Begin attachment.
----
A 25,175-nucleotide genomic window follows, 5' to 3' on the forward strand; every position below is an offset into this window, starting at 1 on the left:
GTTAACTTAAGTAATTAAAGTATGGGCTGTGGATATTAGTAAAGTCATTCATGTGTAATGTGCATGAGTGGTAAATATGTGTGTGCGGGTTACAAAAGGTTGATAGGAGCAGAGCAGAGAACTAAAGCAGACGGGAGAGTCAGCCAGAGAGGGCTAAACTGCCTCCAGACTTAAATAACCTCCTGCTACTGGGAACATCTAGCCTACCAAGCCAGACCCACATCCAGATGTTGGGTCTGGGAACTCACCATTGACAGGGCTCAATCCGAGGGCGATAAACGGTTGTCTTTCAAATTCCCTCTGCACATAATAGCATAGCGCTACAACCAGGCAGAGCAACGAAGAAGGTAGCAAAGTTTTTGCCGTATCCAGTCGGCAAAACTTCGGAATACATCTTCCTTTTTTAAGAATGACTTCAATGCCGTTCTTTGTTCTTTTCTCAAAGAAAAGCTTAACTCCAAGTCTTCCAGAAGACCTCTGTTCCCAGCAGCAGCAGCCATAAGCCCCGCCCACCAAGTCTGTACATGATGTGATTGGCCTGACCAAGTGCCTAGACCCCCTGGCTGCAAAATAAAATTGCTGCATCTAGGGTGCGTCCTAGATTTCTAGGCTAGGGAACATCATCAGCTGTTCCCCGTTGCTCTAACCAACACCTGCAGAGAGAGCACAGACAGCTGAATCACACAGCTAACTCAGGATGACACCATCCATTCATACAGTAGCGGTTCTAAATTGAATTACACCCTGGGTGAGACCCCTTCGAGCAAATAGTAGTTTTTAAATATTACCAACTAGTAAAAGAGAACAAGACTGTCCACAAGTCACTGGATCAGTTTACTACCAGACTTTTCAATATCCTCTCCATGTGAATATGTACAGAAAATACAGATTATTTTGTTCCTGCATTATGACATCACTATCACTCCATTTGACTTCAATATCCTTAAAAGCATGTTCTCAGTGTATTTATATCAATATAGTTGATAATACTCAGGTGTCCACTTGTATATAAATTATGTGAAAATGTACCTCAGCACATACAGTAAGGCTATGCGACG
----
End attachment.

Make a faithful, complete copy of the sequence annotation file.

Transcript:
A 25,175-nucleotide genomic window follows, 5' to 3' on the forward strand; every position below is an offset into this window, starting at 1 on the left:
GTTAACTTAAGTAATTAAAGTATGGGCTGTGGATATTAGTAAAGTCATTCATGTGTAATGTGCATGAGTGGTAAATATGTGTGTGCGGGTTACAAAAGGTTGATAGGAGCAGAGCAGAGAACTAAAGCAGACGGGAGAGTCAGCCAGAGAGGGCTAAACTGCCTCCAGACTTAAATAACCTCCTGCTACTGGGAACATCTAGCCTACCAAGCCAGACCCACATCCAGATGTTGGGTCTGGGAACTCACCATTGACAGGGCTCAATCCGAGGGCGATAAACGGTTGTCTTTCAAATTCCCTCTGCACATAATAGCATAGCGCTACAACCAGGCAGAGCAACGAAGAAGGTAGCAAAGTTTTTGCCGTATCCAGTCGGCAAAACTTCGGAATACATCTTCCTTTTTTAAGAATGACTTCAATGCCGTTCTTTGTTCTTTTCTCAAAGAAAAGCTTAACTCCAAGTCTTCCAGAAGACCTCTGTTCCCAGCAGCAGCAGCCATAAGCCCCGCCCACCAAGTCTGTACATGATGTGATTGGCCTGACCAAGTGCCTAGACCCCCTGGCTGCAAAATAAAATTGCTGCATCTAGGGTGCGTCCTAGATTTCTAGGCTAGGGAACATCATCAGCTGTTCCCCGTTGCTCTAACCAACACCTGCAGAGAGAGCACAGACAGCTGAATCACACAGCTAACTCAGGATGACACCATCCATTCATACAGTAGCGGTTCTAAATTGAATTACACCCTGGGTGAGACCCCTTCGAGCAAATAGTAGTTTTTAAATATTACCAACTAGTAAAAGAGAACAAGACTGTCCACAAGTCACTGGATCAGTTTACTACCAGACTTTTCAATATCCTCTCCATGTGAATATGTACAGAAAATACAGATTATTTTGTTCCTGCATTATGACATCACTATCACTCCATTTGACTTCAATATCCTTAAAAGCATGTTCTCAGTGTATTTATATCAATATAGTTGATAATACTCAGGTGTCCACTTGTATATAAATTATGTGAAAATGTACCTCAGCACATACAGTAAGGCTATGCGACG